We call faith a practice, as if there is a formula we can follow, day after day, to hone our skills so that we may live like Jesus. I understand this concept. Truly, I do. When we practice something, we undoubtedly get better. Except that sometimes our practice stops working. When that happens, we need a change, a jolt, to move us through the stagnant waters and back into the river of life.
My faith practice was in danger of failing when the news broke, yet again, that the rule upholders of the church were also the rule breakers. I felt myself inching away from the church, in need of space, and then the pandemic hit, providing the jolt I so desperately needed.
In those early days, away from the pews, I let myself question who, truly, was in charge of my faith practice? Is it the priest I love or the priest who chastised me in the confessional? Is it the Bishop I admire or the one who let atrocities continue under his watch? Is it the parish community? Is it Mother Mary? Is it me? Is it God?
I used to play tennis. When I was young, I met weekly with my coach. He knew the sport, but, more importantly, he knew me. We moved through the game, week after week, at a pace that was right for me.
One day, we sat on the bench for nearly the entire hour long lesson. I was having a difficult week, which had very little to do with the game of tennis, and everything to do with being a teenage girl. My coach could see that forcing practice on me that day would be counterproductive, so instead, we talked. That was the day when I first understood that a great coach is more than an expert in their field, they are students of humanity.
From that day forward, I practiced better under his guidance because I knew that he cared about me personally, not only about how well I progressed in the game.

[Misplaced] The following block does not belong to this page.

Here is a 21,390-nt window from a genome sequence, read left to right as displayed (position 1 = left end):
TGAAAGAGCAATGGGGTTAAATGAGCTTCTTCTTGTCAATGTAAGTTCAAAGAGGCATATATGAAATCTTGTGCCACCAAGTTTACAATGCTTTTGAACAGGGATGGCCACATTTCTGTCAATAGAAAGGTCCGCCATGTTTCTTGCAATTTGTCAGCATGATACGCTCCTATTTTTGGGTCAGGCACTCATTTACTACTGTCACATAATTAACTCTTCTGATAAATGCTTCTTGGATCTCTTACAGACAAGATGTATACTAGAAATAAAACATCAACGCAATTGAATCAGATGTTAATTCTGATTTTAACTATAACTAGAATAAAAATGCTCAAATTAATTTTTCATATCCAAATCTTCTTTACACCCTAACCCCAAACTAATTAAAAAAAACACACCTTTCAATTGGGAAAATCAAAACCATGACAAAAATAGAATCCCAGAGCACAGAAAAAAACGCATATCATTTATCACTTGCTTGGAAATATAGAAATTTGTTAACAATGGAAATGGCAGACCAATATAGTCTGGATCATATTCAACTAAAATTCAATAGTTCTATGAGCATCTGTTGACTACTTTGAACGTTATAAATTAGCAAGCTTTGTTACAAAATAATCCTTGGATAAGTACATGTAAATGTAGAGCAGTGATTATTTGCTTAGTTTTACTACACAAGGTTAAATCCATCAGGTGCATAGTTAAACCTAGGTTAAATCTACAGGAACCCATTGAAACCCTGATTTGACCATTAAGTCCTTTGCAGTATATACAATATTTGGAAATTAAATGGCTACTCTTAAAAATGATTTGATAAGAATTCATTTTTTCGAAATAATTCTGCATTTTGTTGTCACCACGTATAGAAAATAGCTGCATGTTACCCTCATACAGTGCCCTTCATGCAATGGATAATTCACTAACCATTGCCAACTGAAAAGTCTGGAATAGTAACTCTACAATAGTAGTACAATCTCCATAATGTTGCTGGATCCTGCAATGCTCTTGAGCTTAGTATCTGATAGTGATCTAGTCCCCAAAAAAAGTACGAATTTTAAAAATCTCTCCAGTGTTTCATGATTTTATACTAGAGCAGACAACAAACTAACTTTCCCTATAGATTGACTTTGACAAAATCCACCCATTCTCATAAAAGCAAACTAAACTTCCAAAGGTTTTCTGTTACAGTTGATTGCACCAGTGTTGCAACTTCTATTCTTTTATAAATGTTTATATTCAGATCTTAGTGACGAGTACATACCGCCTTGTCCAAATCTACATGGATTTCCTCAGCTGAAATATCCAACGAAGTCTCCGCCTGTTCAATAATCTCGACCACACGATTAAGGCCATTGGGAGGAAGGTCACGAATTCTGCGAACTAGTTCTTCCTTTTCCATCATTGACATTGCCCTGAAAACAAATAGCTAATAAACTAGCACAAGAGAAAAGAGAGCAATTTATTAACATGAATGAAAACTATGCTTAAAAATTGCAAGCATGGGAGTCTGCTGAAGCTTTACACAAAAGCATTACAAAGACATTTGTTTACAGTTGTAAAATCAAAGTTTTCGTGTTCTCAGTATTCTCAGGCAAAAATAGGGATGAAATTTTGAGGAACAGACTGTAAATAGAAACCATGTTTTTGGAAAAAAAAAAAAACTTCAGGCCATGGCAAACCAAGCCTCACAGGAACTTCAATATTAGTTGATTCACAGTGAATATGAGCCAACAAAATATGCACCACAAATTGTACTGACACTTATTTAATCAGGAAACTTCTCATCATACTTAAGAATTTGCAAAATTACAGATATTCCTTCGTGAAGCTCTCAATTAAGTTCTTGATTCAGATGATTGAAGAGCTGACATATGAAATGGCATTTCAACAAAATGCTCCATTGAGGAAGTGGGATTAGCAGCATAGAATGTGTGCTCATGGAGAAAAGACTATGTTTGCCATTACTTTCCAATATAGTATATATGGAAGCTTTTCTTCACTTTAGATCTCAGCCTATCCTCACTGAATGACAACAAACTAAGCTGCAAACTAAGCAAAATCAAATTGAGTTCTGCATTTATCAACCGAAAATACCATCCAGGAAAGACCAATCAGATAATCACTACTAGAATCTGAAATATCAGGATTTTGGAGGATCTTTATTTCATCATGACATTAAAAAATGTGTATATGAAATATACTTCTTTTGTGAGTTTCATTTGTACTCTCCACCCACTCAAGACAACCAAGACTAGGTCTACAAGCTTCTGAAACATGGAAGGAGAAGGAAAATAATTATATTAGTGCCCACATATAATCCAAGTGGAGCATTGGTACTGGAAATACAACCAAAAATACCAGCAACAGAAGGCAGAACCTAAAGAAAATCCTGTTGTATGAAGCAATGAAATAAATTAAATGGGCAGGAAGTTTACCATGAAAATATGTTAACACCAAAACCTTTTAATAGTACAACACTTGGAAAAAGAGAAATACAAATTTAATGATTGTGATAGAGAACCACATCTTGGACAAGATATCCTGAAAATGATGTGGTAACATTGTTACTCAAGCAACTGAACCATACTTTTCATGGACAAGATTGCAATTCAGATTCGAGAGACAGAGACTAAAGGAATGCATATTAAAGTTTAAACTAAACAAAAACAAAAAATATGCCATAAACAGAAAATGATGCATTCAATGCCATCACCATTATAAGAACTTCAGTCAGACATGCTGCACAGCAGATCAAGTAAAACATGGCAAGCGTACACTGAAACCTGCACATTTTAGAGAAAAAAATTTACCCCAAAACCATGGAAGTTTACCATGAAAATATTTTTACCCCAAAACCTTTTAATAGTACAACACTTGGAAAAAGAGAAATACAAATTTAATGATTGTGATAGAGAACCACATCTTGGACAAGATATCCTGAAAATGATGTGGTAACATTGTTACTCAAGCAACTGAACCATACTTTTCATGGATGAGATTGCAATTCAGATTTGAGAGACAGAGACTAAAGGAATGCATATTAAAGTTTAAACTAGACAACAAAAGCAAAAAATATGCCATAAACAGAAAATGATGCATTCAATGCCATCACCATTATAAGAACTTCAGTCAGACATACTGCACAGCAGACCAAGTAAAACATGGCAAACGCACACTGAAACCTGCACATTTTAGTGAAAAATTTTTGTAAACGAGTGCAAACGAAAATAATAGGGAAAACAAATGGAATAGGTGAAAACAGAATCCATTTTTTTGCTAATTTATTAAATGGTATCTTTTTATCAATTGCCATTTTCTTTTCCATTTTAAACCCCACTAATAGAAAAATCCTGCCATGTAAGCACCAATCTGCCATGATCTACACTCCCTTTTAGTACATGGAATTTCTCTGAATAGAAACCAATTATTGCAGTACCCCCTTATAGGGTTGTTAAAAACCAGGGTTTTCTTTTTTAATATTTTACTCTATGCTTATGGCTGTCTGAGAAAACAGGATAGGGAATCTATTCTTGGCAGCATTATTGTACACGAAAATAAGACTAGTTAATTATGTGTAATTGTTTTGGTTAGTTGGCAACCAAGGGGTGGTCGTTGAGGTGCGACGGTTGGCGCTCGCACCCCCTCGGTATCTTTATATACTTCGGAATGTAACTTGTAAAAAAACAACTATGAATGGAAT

If this translates to faith, and I think it does, a good coach who cares about us is critical to a successful faith practice. The question foremost in my mind during quarantine was: who exactly is my coach?
What I discovered in this forced hiatus from the pews is that there is no single coach in the church, but, if we are willing to look, God provides a plethora of assistants.
In my searching, I found a treasure trove of faithful beauty. I found people who pray the Rosary daily on Instagram, giving me a space to join in prayer with Our Lady. I dusted off my long-forgotten Liturgy of the Hours and spent months fumbling through Morning Prayer on my back patio. I picked up prayer books from various authors and discovered new ways of calling out to God. I even found a person who helped me regularly integrate the Ignatian Examen into my life, and she isn’t even Catholic.
Most importantly, I found a community centered on Catholic Social Teaching. Finding these people on Instagram has given me a renewed sense of purpose and linked me with a community that supports a part of my faith practice that was floundering. They have become invaluable, helping me remain focused on specific ways to love God by loving God’s people.
During a time when church leaders feared our practice of faith would languish, mine grew.
What our church fathers seem to have forgotten is that our desire for God never ceases. What we need in our faith practice are coaches who are not so focused on how well we follow the rules of the game, but who care about us personally.
Now that we are easing out of the pandemic, I am back in the pews, but it no longer feels like an obligation. That hour each week feels like a conversation with my head coach, God, about how much he loves me and I love him.